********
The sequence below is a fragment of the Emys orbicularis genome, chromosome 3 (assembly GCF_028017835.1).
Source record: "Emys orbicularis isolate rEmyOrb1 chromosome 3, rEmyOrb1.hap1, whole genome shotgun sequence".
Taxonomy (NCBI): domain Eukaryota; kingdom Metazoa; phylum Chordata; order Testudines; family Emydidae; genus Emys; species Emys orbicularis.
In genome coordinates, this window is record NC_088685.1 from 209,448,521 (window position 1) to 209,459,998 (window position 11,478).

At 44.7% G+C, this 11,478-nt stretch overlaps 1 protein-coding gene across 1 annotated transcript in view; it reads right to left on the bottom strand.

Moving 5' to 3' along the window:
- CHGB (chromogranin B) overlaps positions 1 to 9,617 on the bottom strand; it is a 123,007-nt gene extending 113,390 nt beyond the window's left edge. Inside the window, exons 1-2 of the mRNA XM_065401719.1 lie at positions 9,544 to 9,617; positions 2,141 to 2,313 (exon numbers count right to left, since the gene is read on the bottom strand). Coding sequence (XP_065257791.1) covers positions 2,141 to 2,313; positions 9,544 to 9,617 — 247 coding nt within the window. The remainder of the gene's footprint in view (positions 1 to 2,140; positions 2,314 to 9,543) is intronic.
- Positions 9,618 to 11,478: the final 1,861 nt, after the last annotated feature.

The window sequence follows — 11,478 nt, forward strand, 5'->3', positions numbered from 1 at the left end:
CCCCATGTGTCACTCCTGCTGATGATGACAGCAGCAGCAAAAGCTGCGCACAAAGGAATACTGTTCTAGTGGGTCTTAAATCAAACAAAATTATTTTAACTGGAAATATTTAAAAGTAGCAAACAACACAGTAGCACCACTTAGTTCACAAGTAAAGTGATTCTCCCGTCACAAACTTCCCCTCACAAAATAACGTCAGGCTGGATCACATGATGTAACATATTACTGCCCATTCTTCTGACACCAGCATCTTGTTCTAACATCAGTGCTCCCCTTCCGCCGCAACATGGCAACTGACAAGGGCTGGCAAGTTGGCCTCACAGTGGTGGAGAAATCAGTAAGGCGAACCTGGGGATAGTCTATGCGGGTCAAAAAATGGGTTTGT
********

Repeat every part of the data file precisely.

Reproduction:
The sequence below is a fragment of the Emys orbicularis genome, chromosome 3 (assembly GCF_028017835.1).
Source record: "Emys orbicularis isolate rEmyOrb1 chromosome 3, rEmyOrb1.hap1, whole genome shotgun sequence".
Taxonomy (NCBI): domain Eukaryota; kingdom Metazoa; phylum Chordata; order Testudines; family Emydidae; genus Emys; species Emys orbicularis.
In genome coordinates, this window is record NC_088685.1 from 209,448,521 (window position 1) to 209,459,998 (window position 11,478).

At 44.7% G+C, this 11,478-nt stretch overlaps 1 protein-coding gene across 1 annotated transcript in view; it reads right to left on the bottom strand.

Moving 5' to 3' along the window:
- CHGB (chromogranin B) overlaps positions 1 to 9,617 on the bottom strand; it is a 123,007-nt gene extending 113,390 nt beyond the window's left edge. Inside the window, exons 1-2 of the mRNA XM_065401719.1 lie at positions 9,544 to 9,617; positions 2,141 to 2,313 (exon numbers count right to left, since the gene is read on the bottom strand). Coding sequence (XP_065257791.1) covers positions 2,141 to 2,313; positions 9,544 to 9,617 — 247 coding nt within the window. The remainder of the gene's footprint in view (positions 1 to 2,140; positions 2,314 to 9,543) is intronic.
- Positions 9,618 to 11,478: the final 1,861 nt, after the last annotated feature.

The window sequence follows — 11,478 nt, forward strand, 5'->3', positions numbered from 1 at the left end:
CCCCATGTGTCACTCCTGCTGATGATGACAGCAGCAGCAAAAGCTGCGCACAAAGGAATACTGTTCTAGTGGGTCTTAAATCAAACAAAATTATTTTAACTGGAAATATTTAAAAGTAGCAAACAACACAGTAGCACCACTTAGTTCACAAGTAAAGTGATTCTCCCGTCACAAACTTCCCCTCACAAAATAACGTCAGGCTGGATCACATGATGTAACATATTACTGCCCATTCTTCTGACACCAGCATCTTGTTCTAACATCAGTGCTCCCCTTCCGCCGCAACATGGCAACTGACAAGGGCTGGCAAGTTGGCCTCACAGTGGTGGAGAAATCAGTAAGGCGAACCTGGGGATAGTCTATGCGGGTCAAAAAATGGGTTTGT